Many people are under the impression that a last will is a very simple document. You state your final wishes regarding the distribution of your assets, and you name an executor. After you die, the executor follows your instructions and your heirs receive their inheritances immediately after the funeral, right?
In reality things are not quite that simple. If you are in direct personal possession of property after you die and you arrange for its transfer through the terms of a last will, the executor must admit the will to probate. Let’s look at the details.
Process of Probate
Probate can be succinctly defined as the legal process of estate administration. The executor takes care of the hands-on tasks that must be completed to bring your wishes to fruition, but the administration of the estate is supervised by the probate court.
The court must determine whether or not the will is in fact valid. This is called the proving of the will. If anyone wanted to contest the validity of the will, this individual could present an argument during probate.
During the process of probate final debts must be paid. This will include final taxes. Ultimately, the executor will prepare the assets for distribution to the heirs to the estate. This can include the liquidation of property.
Probate is in place to provide protections to interested parties, but it is not necessary a positive for the rightful heirs to the estate. The process of probate can be quite time-consuming. The exact duration of the process will vary depending on the circumstances. At minimum, probate will take perhaps nine months or so, and cases that are contested or otherwise complicated can take much longer.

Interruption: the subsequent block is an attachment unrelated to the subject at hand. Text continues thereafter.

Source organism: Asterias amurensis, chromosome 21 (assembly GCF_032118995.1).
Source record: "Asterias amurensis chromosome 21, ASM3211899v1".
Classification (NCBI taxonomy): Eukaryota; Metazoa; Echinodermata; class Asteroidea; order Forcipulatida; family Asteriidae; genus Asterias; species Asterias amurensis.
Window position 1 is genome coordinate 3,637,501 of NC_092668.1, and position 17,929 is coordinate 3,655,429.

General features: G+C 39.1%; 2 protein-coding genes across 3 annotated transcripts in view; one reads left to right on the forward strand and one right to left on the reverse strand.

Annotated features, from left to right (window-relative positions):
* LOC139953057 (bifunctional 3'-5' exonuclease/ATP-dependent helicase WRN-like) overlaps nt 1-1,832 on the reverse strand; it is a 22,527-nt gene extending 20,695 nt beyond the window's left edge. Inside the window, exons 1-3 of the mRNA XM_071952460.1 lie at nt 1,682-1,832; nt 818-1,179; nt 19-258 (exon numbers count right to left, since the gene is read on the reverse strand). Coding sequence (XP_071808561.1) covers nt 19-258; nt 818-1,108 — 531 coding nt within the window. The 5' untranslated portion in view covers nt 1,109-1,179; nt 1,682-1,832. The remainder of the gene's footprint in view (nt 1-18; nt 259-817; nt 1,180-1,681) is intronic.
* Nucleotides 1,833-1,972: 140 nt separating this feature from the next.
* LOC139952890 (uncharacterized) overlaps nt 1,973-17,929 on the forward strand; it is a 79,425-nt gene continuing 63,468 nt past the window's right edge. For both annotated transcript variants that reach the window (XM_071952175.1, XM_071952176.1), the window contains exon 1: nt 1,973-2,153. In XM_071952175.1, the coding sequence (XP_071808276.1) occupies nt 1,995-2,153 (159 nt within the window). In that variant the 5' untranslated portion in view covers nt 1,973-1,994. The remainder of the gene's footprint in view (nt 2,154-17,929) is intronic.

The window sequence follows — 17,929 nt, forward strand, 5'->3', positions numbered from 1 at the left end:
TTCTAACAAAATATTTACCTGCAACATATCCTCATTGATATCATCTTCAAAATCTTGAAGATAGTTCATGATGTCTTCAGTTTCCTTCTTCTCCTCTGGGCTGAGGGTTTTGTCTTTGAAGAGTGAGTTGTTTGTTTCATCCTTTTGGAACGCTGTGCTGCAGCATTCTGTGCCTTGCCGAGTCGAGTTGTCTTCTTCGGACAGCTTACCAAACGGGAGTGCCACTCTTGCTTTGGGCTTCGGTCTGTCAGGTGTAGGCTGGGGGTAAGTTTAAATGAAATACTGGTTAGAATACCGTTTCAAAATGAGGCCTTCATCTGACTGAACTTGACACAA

Expenses are another factor to take into consideration. The executor is entitled to remuneration for his or her time and trouble, and the court charges a filing fee. Because probate is a legal process, the executor will typically bring in a probate lawyer, so there are legal fees.
As we have previously stated, final taxes must be paid, so a tax accountant is often going to be required. Appraisals can be necessary, so there can be appraisal expenses to go along with the liquidation costs.
When an estate passes through probate, the goings-on become a matter of public record. Anyone who is interested could find out how you planned your estate, and this can be disconcerting to some people.
All in all, when you consider the realities of probate, you may look for alternatives to a last will.
Learn More About Probate
In this post we have provided a basic overview. If you would like to learn more about the probate process, download our in-depth report on the subject. It is being offered free of charge, and you can obtain access in the Reports section of this website.
Latest posts by Timothy P. Murphy (see all)
- Can’t I Just Transfer My Assets to My Adult Child to Qualify for Medi-Cal? - August 19, 2019
- How Much is Too Much? - August 17, 2019
- The Importance of Communicating Your Plans - August 15, 2019